Regional Centers and Projects Impact & Insight on COVID-19 – Episode 111
SPECIAL EDITION: In this special edition of EB-5 Investment Voice, Mona Shah and Rebecca Singh invite developers and Regional Centers from across the country to discuss how EB-5 projects are coping with the sudden downturn in the economy as a result of the pandemic. Listen in to discover the seasoned advice of projects from a range of industries as they provide insight into how they are thriving in the midst of COVID-19.
As some states begin to ease or even eliminate the restrictions placed on businesses in the hopes that their economies will soon recover, investors are left anxiously wondering how projects are faring. Valid concerns are being voiced about the ability of these projects to create the requisite number of jobs, repay the investors in a timely fashion or continue construction at the rate previously expected. The stages of the public’s response to a disaster, such as this pandemic, seem to begin with denial, followed quickly by acceptance and panic, a period of adjustment and finally, what Mona refers to as the “new normal.” As we approach this last phase, unsure of what it may look like, it is imperative that we turn to the developers and Regional Centers of EB-5 projects to ascertain how they are dealing with these concerns themselves and what they anticipate the “New Normal” will look like.
Mona Shah, Rebecca Singh and Mark Deal are joined by the following developers and Regional Center representatives in this unique episode providing insights on how EB-5 projects are coping, and even thriving, in these unprecedented times—
Noreen Hogan of CMB Regional Center
Glenn La Mattina of National Realty Investment Advisors (NRIA)
Steve Strinisa of Cleveland International Fund Regional Center
Joan Williams of Watercrest Senior Living
Umesh Harigopal of PropMix
Doug Anderson of Pacific Group
Devin Williams of EB5 Global
Sebastian Stubbe of Pine State Regional Center
Sushanth Reddy Charabuddi of Eagle I Property Group
Rich Marquard of Live in America/ LCP Group
Henry Lieberman of American Life
George Xu of Century Development Group
Dan Healy of Civitas Capital Group
Consider Recession-Proof Projects
It is likely we will see investors begin to move away from the hospitality industry to more countercyclical, or defensive, industries in the hopes of securing their returns. These industries exhibit positive financial performance in direct contradiction to general economic trends and can include the food and beverage industry, information technology industry, health and senior services industry and the transportation industry. However, even recreational industries have been known to thrive in times of financial strain. We have recently seen projects in these industries join forces, such as the healthcare and for-hire vehicle industries, enabling each other to grow more resilient in the midst of economic downturn.
Projects must be proactive by contacting senior lenders and borrowers alike, keeping everyone abreast of their current situation. It is vital to manage the current portfolio with a calm and collected temperament, preserving assets and offering flexibility to each project as needed. Some developers have even taken this opportunity to expand and improve current projects, particularly hotels, which may boost their generation of revenues once the pandemic restrictions are lifted. As one developer noted, the Care Act allowed borrowing against 401K accounts, and some individuals are using these liquid funds to invest into projects that they believe will rebound quickly, providing much-needed relief to projects waiting out this pandemic.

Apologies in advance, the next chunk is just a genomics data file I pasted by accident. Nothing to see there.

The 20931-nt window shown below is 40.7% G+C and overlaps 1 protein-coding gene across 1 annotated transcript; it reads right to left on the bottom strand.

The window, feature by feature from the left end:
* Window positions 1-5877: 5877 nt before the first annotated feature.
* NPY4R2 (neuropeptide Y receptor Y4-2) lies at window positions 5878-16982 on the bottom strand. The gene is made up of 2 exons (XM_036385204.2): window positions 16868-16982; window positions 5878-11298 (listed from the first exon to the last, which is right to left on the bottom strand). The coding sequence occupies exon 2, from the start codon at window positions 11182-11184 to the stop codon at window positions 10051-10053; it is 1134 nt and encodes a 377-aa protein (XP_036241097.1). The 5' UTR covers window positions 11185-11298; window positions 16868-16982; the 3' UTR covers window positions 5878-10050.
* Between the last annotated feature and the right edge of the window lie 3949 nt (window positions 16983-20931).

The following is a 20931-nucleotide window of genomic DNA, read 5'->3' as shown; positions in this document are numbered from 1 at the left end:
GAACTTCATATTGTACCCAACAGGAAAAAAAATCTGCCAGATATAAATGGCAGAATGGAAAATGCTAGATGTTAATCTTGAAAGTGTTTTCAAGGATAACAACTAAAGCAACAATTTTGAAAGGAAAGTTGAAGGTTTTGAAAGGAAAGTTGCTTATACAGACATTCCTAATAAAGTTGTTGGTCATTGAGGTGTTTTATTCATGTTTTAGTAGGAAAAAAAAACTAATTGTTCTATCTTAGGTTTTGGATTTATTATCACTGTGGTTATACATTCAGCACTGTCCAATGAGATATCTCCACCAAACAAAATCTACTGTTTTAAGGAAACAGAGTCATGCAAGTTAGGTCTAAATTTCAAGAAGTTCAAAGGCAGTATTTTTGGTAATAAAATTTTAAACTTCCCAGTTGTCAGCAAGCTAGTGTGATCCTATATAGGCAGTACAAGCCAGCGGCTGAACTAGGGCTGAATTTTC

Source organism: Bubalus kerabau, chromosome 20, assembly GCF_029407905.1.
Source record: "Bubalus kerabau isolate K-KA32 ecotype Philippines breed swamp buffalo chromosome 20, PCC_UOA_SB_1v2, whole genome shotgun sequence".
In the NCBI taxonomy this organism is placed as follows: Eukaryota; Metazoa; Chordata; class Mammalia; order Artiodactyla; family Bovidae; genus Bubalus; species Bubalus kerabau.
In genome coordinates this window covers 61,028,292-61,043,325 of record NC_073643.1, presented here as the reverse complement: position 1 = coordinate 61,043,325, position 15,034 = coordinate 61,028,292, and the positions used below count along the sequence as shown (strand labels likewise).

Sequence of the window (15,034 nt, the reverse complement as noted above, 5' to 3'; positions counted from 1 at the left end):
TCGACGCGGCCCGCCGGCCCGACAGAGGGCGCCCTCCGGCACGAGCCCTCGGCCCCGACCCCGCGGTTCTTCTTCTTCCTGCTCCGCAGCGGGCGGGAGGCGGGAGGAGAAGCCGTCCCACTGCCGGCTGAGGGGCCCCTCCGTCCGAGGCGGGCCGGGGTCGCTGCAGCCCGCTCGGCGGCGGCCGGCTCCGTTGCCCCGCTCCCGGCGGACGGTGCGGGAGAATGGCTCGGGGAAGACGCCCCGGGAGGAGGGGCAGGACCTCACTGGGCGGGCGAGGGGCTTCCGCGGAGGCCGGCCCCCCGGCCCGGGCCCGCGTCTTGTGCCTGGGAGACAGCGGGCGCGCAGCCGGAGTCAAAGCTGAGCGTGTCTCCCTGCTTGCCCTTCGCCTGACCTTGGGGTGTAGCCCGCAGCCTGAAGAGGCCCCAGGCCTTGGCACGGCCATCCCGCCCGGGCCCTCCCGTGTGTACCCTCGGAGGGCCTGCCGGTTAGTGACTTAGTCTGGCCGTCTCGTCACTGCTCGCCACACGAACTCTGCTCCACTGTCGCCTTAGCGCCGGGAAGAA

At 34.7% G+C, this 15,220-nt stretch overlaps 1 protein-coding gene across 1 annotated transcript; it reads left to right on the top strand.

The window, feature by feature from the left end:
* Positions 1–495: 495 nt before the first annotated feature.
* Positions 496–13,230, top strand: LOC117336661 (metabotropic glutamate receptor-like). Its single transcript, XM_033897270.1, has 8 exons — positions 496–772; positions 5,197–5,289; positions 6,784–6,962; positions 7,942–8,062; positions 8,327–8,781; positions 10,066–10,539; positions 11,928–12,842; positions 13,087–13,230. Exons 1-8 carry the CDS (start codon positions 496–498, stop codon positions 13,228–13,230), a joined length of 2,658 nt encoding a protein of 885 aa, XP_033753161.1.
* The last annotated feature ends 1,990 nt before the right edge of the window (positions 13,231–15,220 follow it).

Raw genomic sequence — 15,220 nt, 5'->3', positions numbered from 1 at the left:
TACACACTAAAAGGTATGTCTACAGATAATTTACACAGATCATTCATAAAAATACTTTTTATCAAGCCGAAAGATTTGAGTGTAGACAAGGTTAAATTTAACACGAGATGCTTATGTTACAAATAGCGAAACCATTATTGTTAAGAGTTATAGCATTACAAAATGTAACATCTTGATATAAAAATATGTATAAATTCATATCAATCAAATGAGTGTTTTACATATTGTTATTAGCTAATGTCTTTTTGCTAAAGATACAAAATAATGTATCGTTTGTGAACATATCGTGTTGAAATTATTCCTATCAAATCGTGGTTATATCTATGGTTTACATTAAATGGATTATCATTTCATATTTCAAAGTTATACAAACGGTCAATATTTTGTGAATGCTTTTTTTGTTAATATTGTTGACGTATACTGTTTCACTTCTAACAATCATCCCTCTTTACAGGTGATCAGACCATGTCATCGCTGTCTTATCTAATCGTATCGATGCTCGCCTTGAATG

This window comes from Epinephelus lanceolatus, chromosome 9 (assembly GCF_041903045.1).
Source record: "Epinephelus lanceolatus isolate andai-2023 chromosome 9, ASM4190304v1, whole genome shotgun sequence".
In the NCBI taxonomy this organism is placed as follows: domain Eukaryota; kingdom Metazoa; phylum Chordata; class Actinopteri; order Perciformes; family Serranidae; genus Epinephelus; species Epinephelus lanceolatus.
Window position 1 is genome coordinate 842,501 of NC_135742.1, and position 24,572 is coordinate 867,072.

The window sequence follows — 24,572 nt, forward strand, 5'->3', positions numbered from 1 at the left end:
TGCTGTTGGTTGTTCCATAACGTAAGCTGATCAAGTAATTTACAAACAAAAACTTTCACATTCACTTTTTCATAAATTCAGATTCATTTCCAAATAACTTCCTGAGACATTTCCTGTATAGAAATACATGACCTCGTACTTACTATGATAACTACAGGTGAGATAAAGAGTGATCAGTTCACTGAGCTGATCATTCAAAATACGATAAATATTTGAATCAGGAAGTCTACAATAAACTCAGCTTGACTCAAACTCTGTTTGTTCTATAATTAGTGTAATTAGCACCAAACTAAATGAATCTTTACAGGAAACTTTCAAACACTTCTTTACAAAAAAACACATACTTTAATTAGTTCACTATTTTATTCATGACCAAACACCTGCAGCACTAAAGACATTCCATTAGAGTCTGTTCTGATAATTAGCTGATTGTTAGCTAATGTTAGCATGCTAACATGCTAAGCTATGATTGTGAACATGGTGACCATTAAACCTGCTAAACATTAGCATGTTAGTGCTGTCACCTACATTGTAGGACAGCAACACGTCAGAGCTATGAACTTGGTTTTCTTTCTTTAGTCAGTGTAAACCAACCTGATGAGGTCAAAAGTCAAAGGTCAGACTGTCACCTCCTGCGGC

Navigating Job Creation Requirements
If a Regional Center project is still under construction and these construction jobs are not considered “essential” by the state, there may be heightened concern from investors relying on the job creation that those workers provide. While many states are categorically deeming construction workers “essential” in the midst of the pandemic, and the job creation is expected to continue as anticipated, projects in states where construction has ceased are preparing for work to begin as soon as it is permitted.
Other industries, such as those in the healthcare field, continues to prosper as all healthcare employees are considered essential and have been working throughout the pandemic. However, it is crucial that these projects provide the necessary protective equipment for these workers as they place themselves in danger of being infected on a daily basis.
Importance of Developer Experience
As one developer explained, retaining appropriate reserves and keeping debt relatively low allows projects to weather the storm when they are not in a countercyclical industry. These developers are also acting quickly to negotiate deferment terms on these loans in order to stay lean until the economy can bounce back. Protecting the capital stack is essential to the survival of the project and the repayment of investors post-COVID 19, and developers with the requisite experience are well prepared for unlikely circumstances.
Patience is Crucial
While interest rates are low, many projects are unable to refinance and pay back investors at this time, as furloughed or released employees can negatively impact an application. Some projects may have to wait months to acquire new debt, but it is important for both developers and investors to stay patient. Projects may need additional time to enact the exit strategy provided in the offering documents, but concerned investors awaiting repayment should be patient as the projects continue to monitor and provide updates. It is interesting to note that as refinancing volumes have increased, interest rates have fallen, which may immensely benefit projects waiting for the perfect moment to refinance. Hopefully, the moment will come very soon.